Fleet News

Death crash sparks call for ban on mobile phones

COMPANY car drivers could be banned from using mobile phones - both hand-held and hands-free - while driving, in the wake of a fatal accident in which a businesswoman was using a mobile. Lincoln Crown Court heard how the woman pulled out to overtake a truck at 70mph on a bend while talking to her boyfriend on the phone and was in collision with a car coming in the opposite direction, killing its driver.

This has sparked the call from the Royal Society for the Prevention of Accidents for a total ban on the use of mobile phones while driving. The society says that using hand-held or hands-free phones increases the chances of having an accident by four times and wants the practice made illegal.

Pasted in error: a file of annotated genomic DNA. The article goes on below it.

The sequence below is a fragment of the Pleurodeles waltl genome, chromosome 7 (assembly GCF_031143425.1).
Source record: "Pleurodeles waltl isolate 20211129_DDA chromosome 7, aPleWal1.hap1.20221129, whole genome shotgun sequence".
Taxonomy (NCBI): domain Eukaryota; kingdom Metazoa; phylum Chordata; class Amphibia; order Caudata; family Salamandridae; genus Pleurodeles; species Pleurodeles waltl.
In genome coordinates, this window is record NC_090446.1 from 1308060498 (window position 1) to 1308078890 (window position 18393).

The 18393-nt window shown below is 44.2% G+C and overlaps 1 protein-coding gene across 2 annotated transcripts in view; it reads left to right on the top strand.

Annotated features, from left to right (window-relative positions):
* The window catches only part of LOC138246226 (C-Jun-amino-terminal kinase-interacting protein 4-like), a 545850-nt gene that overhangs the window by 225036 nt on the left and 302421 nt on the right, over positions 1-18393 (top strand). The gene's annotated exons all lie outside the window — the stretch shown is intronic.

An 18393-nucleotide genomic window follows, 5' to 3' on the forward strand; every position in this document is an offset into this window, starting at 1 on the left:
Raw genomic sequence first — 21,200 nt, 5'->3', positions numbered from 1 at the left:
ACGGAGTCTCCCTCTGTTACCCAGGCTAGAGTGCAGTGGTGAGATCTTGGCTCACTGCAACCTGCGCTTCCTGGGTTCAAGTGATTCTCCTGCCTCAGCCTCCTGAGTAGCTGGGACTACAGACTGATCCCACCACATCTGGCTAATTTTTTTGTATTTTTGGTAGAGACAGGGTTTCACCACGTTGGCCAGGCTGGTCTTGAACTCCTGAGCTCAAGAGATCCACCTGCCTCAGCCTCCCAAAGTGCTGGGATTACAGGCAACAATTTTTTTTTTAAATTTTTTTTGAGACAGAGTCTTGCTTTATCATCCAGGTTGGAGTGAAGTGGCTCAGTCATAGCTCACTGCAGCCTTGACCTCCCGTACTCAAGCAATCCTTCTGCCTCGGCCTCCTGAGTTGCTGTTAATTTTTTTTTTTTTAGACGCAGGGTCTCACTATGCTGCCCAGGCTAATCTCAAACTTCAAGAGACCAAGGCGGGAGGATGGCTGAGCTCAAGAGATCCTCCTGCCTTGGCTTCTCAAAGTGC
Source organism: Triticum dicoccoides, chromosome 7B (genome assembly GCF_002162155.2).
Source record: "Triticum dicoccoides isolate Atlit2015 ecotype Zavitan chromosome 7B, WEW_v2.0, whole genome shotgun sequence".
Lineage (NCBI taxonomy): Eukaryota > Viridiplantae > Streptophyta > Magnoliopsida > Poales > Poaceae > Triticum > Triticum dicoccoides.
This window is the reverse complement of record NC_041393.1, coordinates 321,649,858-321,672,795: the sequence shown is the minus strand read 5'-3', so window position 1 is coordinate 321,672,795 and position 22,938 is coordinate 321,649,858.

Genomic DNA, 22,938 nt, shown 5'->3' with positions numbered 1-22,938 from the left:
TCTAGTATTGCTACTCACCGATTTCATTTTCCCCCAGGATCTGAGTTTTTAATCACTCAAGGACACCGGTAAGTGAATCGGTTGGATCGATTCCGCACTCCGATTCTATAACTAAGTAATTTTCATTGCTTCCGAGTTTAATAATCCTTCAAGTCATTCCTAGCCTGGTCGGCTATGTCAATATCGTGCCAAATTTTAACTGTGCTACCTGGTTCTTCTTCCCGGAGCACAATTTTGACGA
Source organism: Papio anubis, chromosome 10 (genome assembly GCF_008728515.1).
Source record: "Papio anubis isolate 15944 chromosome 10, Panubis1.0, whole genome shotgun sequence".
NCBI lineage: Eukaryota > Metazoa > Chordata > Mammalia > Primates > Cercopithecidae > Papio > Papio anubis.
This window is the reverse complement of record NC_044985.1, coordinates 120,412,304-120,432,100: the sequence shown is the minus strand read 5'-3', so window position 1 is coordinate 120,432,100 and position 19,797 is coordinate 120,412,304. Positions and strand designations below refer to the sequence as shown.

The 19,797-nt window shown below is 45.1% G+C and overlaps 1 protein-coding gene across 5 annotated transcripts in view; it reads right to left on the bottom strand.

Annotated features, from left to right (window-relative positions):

But in 1997 the Government decided existing motoring laws were tough enough to handle the issue through heavy fines, driving bans and the possibility of prison terms. RoSPA says this latest tragedy is the sixth case in the UK where a mobile phone has been implicated in a road death. Dave Rogers, RoSPA road safety adviser, said: 'This latest tragic case reinforces our argument that there needs to be a law which states that it is an offence to use a mobile phone while driving. Until there is, we believe there will continue to be accidents like this one because people do not realise how serious it is and believe they will get away with it.'

The businesswoman, Deborah Haynes from Grimsby - who escaped serious injury in the crash - was sentenced to a 12-month prison term and banned from driving for two and a half years after admitting causing death by dangerous driving.

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